A theme that emerges from Michael Lewis’s blowout feature in Vanity Fairs on Iceland’s financial meltdown is that the country shifted away from its core business–fishing–towards something it barely understood–banking.
It got us to thinking: What can the U.S. learn from this? We have strengths, too, which ones should we focus on?
Barn Raising: You know how hard this is? No thanks. We’re not so sure it’s even lucrative anymore.
Banking: Let’s move on.
Auto Industry: Let’s move on, and quickly. Before they see us and ask for money.
Flight: One of the greatest conveniences ever invented, but a real money pit.
Innovation: This is pretty promising. The telephone, light bulb, Snuggie and Sham Wow are all great inventions. And needless to say, they were all born in the U.S.A.
Entertainment: Two words: Weezy F. Baby. One word: Batman. We are awesome at this, and we can export it out the wazoo. The only problem is the internet has driven the economic value to almost zero.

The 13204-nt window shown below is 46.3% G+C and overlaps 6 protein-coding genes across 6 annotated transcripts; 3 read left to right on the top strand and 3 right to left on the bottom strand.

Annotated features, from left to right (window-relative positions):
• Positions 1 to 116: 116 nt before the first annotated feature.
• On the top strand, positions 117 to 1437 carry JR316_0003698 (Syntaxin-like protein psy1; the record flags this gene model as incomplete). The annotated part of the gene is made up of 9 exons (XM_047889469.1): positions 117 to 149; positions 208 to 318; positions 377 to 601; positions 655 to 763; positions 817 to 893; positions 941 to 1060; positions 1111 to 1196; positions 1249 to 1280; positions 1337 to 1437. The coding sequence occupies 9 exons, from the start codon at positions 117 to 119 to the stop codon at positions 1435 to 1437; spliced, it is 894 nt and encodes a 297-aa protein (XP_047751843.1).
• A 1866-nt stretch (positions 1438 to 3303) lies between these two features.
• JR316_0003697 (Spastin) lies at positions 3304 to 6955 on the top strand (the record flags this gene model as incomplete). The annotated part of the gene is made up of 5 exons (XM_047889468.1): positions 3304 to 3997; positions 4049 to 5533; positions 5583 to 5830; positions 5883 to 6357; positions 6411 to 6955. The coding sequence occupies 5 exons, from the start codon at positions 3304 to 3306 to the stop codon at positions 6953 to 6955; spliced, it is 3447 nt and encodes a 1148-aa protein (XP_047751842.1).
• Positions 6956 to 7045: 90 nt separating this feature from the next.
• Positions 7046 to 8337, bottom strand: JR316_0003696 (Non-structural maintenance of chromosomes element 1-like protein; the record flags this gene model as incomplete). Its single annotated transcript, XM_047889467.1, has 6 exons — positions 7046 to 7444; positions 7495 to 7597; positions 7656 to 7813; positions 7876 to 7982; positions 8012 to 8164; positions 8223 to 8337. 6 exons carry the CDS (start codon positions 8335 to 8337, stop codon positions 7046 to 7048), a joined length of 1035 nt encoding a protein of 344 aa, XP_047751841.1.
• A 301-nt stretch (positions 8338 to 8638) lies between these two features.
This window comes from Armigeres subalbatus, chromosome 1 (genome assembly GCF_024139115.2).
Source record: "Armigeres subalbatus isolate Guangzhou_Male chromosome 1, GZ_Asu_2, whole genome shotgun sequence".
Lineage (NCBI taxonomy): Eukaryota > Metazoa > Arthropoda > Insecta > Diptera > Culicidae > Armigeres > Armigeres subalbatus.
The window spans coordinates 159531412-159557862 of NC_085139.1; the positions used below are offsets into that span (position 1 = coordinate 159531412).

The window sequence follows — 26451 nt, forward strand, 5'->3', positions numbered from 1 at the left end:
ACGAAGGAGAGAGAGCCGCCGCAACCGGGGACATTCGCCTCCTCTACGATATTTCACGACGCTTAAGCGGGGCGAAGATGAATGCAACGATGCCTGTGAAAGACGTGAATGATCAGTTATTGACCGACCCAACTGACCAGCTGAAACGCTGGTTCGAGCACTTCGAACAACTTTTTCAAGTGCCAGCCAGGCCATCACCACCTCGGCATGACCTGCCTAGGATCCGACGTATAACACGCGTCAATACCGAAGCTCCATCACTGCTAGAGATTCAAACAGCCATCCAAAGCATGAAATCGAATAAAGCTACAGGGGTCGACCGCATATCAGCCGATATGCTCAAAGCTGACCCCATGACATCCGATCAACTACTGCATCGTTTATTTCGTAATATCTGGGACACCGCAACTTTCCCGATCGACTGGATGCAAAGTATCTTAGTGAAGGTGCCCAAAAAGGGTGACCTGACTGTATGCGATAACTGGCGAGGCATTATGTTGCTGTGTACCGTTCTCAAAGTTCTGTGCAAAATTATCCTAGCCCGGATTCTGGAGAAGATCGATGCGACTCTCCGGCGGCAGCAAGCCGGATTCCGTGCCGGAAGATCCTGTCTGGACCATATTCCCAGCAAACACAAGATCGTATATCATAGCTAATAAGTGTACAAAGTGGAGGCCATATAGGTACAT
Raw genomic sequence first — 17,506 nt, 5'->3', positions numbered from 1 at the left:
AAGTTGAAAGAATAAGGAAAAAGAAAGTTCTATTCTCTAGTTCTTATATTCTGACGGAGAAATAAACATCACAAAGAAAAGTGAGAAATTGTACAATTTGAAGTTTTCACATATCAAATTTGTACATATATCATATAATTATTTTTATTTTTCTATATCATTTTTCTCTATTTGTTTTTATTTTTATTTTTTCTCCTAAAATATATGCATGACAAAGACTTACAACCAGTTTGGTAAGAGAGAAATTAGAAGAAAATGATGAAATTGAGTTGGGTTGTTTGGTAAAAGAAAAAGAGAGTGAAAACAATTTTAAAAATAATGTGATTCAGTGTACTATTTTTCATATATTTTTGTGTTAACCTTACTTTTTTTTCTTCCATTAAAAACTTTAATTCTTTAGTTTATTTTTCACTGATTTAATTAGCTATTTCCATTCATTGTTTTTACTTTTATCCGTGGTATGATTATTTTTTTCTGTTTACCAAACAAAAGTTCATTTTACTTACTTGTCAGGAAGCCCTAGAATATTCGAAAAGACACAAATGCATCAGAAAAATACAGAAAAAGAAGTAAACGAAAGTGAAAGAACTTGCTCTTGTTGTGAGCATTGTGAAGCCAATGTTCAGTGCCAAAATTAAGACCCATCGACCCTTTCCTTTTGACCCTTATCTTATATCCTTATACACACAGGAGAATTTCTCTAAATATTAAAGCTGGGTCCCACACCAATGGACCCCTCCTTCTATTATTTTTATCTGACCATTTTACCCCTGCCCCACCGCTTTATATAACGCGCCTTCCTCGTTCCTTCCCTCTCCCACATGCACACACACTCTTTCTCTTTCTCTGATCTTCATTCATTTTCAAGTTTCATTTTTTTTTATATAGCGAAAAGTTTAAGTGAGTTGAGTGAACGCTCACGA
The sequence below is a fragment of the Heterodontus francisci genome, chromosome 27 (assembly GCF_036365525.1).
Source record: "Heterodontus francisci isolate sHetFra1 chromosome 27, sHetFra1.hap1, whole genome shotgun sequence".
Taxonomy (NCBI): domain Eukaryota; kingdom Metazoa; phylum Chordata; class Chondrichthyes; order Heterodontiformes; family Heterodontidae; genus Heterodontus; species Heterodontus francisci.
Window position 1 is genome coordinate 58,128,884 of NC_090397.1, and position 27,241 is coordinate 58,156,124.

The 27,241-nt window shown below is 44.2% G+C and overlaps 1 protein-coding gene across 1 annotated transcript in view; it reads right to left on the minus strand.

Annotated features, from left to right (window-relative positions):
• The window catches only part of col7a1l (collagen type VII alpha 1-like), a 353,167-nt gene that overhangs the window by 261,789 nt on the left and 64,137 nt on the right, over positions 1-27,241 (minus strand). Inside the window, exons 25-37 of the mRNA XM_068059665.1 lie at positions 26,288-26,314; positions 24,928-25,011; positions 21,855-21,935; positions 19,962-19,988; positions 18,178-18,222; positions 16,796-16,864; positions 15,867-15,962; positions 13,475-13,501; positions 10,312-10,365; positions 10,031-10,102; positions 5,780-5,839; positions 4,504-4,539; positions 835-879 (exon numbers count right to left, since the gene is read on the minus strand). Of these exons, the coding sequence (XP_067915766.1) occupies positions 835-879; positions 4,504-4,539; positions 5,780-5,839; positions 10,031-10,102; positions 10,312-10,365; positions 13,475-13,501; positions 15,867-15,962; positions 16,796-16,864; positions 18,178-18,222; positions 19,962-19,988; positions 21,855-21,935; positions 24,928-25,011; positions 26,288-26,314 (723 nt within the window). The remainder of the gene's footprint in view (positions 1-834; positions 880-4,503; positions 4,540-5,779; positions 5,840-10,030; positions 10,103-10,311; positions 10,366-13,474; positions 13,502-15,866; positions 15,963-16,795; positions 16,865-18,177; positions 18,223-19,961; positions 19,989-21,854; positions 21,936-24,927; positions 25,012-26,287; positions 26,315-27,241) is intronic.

Cowboys: As an industry it died off a while ago, and we just had eight years of a cowboy running the show with spotty results at best.
Looks like the government has already decided for us, by shoveling money to renewable energy projects and green industry in the stimulus. Not even a few bucks marked for singing and dancing near as we can tell. Fine with us, for now. Green needs the money and it’s a place of relatively promising innovation.
But if this bet by the government proves to be wrong, then the next stimulus package better be filled with earmarks for national tap dancing lessons. Otherwise we’ll end up like Iceland, with Michael Lewis asking Obama why the U.S. stopped supporting its vibrant arts scene.
(image: Hussain Isa)
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